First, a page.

Posts filed under “M&A”
My Sunday Washington Post Business Section column is out. This morning, we look at a pretty rad option for Apple and its cash hoard: Buying Twitter.
The print version had the full headline A modest proposal (in more than 140 characters) of what Apple should do with its cash hoard. (The online version is merely Why Apple should use its cash hoard to buy Twitter).
As noted earlier this week, Apple has gained zero traction in Social, which has become the hottest trend in technology this decade.
Here’s an excerpt from the column:
“One acquisition stands out to me as a model for what Apple could do: Google’s all-stock acquisition of YouTube for $1.65 billion in 2006.
Essentially, it was free. The market rallied Google’s stock enough on the news that the acquisition had an effective cost of zero (though it was slightly dilutive to earnings). YouTube became one of the fastest-growing parts of Google, replacing the underperforming Google Video. Monetization of YouTube appears to be increasingly close.
And Apple? Its history is primarily of small, almost tactical purchases. Even its biggest buy, the 1997 purchase of Next Computer that returned the prodigal son Steve Jobs to Apple, was “only” $400 million.
But Apple was a very different company then — a small, niche computer maker, with a visionary at the helm. The Apple of today is a giant consumer electronics firm, selling mobile devices, telephones, tablet computers and, in the near future, televisions. Maintaining mindshare, staying on the cutting edge of consumer tastes, is more important to Apple today than it was 15 years ago.”
I really like what the Post did in the dead tree version of the paper, the art work is whimsical.
Why Apple should use its cash hoard to buy Twitter
Washington Post, March 25, 2012
Washington Post, March 25, 2012 page G6 (PDF)
Now we know what Apple is going to do with some of their $100B cash pile: Pay a dividend and buy back stock. Facebook’s IPO is rumored to go out at about the same amount as Apple’s cash pile: $100 billion dollars. No, I am not suggesting Apple buy Facebook. (Zuckerberg has his own path…Read More
Its just a rumor, but WTF: Maybe Bank of America IS following part of our advice, spinning out Merrill Lynch in a sale. I assume this is a quasi-distressed sale, otherwise we’d see an IPO (but for market conditions). Of course, a full blown pre-packged bankruptcy would be the better route. Remember, the bailouts were…Read More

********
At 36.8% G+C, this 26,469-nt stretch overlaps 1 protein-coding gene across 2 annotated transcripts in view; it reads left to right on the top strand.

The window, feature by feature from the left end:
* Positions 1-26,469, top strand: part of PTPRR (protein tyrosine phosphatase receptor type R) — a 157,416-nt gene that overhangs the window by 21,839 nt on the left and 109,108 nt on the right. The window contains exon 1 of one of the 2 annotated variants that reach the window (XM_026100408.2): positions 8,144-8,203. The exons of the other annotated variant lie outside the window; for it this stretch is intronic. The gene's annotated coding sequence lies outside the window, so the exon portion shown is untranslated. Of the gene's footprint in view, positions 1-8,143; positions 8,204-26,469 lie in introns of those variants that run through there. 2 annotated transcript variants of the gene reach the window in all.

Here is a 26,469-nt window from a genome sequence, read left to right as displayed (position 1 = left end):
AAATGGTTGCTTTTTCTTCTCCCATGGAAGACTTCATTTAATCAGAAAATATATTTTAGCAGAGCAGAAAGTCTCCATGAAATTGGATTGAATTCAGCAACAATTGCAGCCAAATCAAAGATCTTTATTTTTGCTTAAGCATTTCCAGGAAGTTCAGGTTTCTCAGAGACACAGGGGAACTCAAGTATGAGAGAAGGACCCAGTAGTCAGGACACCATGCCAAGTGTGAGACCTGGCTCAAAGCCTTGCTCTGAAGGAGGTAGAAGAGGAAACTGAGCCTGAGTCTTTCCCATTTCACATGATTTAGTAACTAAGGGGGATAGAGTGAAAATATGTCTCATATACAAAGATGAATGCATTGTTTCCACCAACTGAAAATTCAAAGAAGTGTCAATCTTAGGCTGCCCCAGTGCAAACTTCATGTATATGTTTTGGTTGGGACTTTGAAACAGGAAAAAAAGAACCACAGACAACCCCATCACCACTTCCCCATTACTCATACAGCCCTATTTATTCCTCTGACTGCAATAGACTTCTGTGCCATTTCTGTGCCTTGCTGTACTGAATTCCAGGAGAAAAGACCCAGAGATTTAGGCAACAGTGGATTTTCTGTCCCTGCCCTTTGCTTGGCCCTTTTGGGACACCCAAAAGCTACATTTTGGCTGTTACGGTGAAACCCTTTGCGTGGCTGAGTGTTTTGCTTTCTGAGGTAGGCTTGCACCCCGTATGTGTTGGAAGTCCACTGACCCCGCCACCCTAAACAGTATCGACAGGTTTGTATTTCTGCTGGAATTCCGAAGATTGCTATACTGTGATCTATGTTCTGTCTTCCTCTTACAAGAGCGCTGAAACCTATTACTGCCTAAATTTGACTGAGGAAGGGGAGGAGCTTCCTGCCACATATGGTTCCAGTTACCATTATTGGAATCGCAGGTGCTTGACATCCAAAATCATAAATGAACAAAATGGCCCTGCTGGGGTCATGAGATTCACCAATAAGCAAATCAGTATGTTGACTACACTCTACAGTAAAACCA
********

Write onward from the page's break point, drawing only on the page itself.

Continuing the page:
Time to put on the lawyer hat again: As soon as this story broke, the immediate question was “Why would you be actively trading stocks for your own account when you work for Warren Buffett and recommend acquisitions?” That seems fraught with potential for problems. Does anyone on Berkshire’s legal staff and/or compliance department have…Read More
> CNBC’s John Melloy mentions what may be the best analysis I’ve seen on the “Charlie Sheen effect.” It comes from Lou Kerner, a keen eyed analyst at Wedbush. (See chart above) Kerner notes that Sheen may be Twitter’s “Lazy Sunday” moment: Content Creators #Winning In December, 2005 a Saturday Night Live skit called Lazy…Read More
> The recent a merger chatter between the NYSE and the Deutsche Börse got us wondering: How might life at the NYSE change under their new German management? 10. Effective immediately: No more bell ringing when Chairman David Hasselhoff has a hangover. 9. NYSE changes its tagline to “Das Equities.” 8. Sylvia Wadhwa on the…Read More
It’s day two of the $315 million AOL-Huffington Post deal and the non-news just keeps on coming. On the same day that there was $16 billion in M&A, we’re still talking about a tiny deal for advertising inventory. Tim Armstrong’s deal isn’t really the issue. The most important takeaway from the deal is the limited…Read More